#2 "Hello? Yes I have your dog. She was wandering around the highway today. She was about to get hit by a semi when I snatched her up. She gets out pretty frequently, huh? You leave the gate open so she can return? You're not sure why she went to the busy streets today instead of the neighborhood streets?" -Bekki on the phone with (un)concerned pet-owner
Maybe that's because dogs lack the reasoning skills that (some) people have!
I met Bekki in the yard this morning to see her cradling a very scared little pooch that was covered in feces. We bathed her (twice) to get the poop from her neck and face. I washed her collar which was covered in poop and wiped the rabies tag clean so we could find a number to call. Bekki soon found out the dog's name (Sadie Mae) and the location of her home (2 blocks from the highway). Sadie Mae soon found a budding friendship with another Southern belle as Dixie made her feel more than welcome to play in the backyard. Ernie, who had to be locked in the computer room, was less welcoming.
Her spotted skin was very apparent, especially when we bathed her. This, coupled with her coloring and face, led us to believe that she is a Jack Russel mix. Her body screams either Dauschund or Basset Hound. A weird combination, I know. After the cat I had to bury a few weeks ago and the German Shepard that ran into the woods off of Highway 70, it was nice to be able to have a successful rescue.
#13 The wife and I finally got to see There Will Be Blood last night. I've been itching to see it for a while and wasn't disappointed. Daniel Day-Lewis was just as phenomenal as he always is. The guy that played Eli was pretty stunning, too. This film brought us back to a conversation we had about another movie we recently saw, Shutter. Joshua Jackson is by no means anywhere close to Daniel Day-Lewis (in the wedding scene he has stubble! who doesn't shave on their wedding day?), but the difference that was the most interesting was the length to which each director went to explain their plot. At the end of Shutter, the director gives you a five minute recap to explain the "twist" as if you're a complete idiot. There Will Be Blood, on the other hand, left us scratching our heads at various occurrences. This leads me to my point. The brilliance of any film (or any other artwork for that matter) is not in any one performance, but in how intelligent the director perceives the audience to be.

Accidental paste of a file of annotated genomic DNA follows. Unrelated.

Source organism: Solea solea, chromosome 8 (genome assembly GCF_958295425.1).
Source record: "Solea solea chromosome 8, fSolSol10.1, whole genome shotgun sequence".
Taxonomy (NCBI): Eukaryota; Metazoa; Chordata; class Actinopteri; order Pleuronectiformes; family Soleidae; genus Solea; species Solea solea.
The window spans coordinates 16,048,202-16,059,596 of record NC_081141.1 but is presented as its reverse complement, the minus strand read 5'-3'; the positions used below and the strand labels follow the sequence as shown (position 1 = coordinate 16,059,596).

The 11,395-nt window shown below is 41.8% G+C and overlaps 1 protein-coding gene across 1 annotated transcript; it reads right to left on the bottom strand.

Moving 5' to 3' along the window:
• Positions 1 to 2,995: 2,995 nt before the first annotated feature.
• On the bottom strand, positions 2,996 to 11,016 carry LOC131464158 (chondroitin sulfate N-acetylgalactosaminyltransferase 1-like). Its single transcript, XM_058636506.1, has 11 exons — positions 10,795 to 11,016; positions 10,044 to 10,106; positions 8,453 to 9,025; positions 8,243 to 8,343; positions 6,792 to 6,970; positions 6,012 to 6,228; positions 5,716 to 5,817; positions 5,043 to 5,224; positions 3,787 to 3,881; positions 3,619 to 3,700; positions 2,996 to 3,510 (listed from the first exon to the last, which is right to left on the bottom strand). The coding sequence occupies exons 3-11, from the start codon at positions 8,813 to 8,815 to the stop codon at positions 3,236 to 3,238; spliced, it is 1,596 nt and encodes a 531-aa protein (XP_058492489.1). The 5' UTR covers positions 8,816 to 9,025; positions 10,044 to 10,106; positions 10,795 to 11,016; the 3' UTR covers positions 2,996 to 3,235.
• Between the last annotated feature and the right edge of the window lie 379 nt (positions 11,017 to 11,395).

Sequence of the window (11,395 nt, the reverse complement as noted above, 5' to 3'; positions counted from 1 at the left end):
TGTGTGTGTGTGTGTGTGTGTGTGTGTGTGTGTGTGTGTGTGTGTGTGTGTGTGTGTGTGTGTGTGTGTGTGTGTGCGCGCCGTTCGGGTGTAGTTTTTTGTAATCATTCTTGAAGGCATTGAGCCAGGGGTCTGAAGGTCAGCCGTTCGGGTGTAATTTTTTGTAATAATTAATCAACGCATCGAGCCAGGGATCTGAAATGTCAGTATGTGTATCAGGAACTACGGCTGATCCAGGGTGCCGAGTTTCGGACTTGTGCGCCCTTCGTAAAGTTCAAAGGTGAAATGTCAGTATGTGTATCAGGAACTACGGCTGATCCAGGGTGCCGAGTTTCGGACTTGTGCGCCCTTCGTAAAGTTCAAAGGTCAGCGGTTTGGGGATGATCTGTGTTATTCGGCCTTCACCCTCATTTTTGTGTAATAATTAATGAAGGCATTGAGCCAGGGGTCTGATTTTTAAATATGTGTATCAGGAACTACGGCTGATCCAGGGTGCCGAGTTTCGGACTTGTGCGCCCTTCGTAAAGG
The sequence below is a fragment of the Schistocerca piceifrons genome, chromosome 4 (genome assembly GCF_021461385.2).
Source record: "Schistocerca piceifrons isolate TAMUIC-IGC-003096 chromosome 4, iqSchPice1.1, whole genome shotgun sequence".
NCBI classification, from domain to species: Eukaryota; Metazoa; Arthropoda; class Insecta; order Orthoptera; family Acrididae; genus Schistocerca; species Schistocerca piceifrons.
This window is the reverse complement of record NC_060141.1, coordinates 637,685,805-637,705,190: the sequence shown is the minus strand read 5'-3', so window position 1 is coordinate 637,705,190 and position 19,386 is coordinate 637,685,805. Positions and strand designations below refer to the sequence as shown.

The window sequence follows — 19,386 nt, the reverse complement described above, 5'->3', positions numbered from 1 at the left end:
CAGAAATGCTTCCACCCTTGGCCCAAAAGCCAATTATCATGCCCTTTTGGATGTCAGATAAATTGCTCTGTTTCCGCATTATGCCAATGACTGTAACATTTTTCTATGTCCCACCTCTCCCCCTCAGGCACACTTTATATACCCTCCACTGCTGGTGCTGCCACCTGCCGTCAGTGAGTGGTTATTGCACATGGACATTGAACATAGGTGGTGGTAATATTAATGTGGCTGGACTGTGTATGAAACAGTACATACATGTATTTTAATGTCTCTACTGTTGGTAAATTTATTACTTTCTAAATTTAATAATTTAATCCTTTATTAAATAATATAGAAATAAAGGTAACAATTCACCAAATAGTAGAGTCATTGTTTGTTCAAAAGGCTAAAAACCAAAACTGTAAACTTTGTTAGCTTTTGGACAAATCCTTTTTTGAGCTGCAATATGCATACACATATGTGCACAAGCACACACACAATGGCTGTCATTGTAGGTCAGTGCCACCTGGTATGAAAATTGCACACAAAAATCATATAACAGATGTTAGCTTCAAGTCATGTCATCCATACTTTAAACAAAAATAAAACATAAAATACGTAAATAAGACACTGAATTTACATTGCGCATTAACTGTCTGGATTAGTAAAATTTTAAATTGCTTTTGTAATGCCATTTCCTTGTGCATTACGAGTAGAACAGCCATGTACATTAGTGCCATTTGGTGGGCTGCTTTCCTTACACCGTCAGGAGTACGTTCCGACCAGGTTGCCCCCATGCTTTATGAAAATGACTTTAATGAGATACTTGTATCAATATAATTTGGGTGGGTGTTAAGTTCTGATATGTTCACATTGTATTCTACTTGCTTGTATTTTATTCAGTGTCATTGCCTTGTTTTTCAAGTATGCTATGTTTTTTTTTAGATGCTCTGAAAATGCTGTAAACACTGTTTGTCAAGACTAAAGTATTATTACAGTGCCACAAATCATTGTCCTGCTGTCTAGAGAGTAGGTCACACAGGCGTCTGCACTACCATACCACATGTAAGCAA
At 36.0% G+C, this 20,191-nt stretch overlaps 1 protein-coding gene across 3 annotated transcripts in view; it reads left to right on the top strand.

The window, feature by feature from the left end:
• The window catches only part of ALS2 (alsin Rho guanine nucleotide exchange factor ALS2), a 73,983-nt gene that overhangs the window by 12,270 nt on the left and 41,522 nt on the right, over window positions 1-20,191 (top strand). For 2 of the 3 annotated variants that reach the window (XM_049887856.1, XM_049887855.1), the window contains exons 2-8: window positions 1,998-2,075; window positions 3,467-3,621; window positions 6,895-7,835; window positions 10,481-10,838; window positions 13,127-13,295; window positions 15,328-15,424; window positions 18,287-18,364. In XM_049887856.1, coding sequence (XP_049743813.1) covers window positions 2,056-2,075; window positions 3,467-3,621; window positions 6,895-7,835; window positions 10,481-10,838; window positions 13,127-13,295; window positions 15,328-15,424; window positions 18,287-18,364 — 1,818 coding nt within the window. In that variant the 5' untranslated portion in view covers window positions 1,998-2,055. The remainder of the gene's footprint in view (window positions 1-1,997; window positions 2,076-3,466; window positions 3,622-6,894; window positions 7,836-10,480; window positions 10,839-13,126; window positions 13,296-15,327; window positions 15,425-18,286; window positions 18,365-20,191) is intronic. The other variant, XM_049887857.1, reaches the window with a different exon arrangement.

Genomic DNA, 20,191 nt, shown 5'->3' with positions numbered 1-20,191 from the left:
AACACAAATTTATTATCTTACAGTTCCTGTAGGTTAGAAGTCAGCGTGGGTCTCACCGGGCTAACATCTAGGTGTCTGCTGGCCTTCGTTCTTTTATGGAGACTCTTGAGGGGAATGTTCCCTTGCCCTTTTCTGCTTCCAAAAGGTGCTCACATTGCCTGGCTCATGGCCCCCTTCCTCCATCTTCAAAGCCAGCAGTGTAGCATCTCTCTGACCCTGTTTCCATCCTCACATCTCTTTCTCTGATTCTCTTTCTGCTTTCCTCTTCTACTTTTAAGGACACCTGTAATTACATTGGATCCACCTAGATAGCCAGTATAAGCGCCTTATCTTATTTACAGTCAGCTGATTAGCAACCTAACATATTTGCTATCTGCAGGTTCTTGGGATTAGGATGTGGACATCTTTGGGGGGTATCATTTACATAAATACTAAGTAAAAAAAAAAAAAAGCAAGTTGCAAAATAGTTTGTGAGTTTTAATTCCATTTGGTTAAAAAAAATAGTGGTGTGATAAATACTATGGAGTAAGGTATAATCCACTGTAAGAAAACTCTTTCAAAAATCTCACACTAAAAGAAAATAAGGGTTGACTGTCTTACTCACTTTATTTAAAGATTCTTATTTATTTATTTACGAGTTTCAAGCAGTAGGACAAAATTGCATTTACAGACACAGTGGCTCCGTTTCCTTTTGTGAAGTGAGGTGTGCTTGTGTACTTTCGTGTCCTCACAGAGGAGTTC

The title of this blog is a Bob Dylan reference, just in case that was lost to anyone.
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